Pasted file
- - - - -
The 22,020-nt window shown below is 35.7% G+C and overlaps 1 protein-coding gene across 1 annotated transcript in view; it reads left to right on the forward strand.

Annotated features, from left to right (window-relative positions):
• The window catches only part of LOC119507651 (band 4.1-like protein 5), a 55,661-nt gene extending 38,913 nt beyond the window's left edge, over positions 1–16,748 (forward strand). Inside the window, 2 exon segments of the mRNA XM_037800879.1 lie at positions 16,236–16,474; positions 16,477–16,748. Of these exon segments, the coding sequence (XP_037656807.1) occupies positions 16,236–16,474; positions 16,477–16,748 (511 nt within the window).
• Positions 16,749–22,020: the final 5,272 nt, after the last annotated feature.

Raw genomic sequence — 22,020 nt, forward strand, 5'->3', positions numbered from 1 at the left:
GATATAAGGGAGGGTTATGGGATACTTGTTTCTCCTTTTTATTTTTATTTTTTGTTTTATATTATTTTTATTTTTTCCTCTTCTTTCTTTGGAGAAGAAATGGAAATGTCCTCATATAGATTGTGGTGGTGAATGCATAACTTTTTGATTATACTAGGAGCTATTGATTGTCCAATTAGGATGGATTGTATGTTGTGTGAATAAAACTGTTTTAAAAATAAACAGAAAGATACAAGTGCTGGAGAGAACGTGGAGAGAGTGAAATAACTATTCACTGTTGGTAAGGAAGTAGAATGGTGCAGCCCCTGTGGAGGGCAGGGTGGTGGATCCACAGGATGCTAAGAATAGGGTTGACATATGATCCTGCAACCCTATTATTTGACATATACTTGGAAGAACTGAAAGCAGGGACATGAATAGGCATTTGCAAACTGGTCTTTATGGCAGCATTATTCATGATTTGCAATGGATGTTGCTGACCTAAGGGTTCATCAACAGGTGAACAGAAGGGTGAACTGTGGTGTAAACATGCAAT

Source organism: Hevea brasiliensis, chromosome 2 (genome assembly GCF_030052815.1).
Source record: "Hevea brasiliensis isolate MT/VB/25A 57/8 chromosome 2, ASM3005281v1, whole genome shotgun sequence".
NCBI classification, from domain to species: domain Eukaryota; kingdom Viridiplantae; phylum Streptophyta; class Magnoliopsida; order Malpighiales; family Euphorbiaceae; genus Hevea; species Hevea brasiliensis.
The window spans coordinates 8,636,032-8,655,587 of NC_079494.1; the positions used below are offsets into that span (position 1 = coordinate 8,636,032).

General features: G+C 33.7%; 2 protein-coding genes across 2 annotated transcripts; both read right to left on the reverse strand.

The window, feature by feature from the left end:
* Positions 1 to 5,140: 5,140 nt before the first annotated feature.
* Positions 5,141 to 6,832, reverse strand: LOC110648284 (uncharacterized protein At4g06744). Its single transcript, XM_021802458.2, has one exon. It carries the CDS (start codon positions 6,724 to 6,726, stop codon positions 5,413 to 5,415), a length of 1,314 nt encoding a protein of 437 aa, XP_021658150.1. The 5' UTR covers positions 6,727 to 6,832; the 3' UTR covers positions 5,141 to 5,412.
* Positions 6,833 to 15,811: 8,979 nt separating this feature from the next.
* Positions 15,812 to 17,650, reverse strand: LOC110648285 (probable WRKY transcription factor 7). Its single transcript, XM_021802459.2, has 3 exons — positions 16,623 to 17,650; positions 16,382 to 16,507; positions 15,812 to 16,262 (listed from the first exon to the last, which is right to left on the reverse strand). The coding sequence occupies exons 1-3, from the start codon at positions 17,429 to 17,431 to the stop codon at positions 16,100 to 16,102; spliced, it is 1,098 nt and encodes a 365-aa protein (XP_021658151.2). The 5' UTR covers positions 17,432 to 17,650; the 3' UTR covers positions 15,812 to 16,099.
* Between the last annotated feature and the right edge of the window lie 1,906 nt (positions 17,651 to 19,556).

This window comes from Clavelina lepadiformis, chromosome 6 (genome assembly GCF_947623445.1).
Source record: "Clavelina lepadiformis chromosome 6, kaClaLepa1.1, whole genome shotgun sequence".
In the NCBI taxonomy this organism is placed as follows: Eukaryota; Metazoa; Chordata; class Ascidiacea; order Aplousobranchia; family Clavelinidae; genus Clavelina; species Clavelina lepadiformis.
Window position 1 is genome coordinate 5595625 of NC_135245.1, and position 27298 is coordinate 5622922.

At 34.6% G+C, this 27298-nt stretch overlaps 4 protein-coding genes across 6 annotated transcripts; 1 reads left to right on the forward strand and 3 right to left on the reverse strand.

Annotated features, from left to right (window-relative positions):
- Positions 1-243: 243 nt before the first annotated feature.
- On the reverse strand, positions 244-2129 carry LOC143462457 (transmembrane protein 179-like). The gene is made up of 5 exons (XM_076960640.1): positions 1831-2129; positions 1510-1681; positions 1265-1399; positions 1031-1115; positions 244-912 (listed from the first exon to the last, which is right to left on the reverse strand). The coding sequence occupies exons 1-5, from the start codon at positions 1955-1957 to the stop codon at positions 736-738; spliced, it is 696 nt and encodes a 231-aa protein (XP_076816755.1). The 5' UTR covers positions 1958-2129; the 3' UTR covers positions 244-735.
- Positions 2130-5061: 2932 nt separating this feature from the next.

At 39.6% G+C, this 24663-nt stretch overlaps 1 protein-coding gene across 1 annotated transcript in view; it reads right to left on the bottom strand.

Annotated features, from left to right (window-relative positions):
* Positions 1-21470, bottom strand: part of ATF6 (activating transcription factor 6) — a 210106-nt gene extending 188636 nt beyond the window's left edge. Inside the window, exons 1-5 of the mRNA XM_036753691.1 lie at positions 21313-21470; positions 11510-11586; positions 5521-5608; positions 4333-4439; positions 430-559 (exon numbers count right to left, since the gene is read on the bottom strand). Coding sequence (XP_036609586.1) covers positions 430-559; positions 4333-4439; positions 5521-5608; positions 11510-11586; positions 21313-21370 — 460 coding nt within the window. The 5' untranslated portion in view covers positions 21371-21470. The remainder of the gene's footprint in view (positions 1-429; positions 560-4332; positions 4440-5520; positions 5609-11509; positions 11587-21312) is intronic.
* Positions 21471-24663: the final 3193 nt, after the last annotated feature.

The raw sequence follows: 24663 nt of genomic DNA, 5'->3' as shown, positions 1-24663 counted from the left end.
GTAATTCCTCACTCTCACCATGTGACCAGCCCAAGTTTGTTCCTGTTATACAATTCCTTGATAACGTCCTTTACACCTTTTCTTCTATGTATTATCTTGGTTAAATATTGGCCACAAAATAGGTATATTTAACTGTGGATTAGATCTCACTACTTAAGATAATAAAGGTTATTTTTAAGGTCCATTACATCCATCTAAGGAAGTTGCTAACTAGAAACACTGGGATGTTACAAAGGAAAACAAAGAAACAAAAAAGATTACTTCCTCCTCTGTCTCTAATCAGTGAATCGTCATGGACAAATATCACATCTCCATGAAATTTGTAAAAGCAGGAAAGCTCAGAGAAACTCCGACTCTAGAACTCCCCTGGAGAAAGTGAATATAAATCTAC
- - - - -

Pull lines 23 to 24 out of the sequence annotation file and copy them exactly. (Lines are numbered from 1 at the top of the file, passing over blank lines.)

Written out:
Annotated features, from left to right (window-relative positions):
- Positions 1-243: 243 nt before the first annotated feature.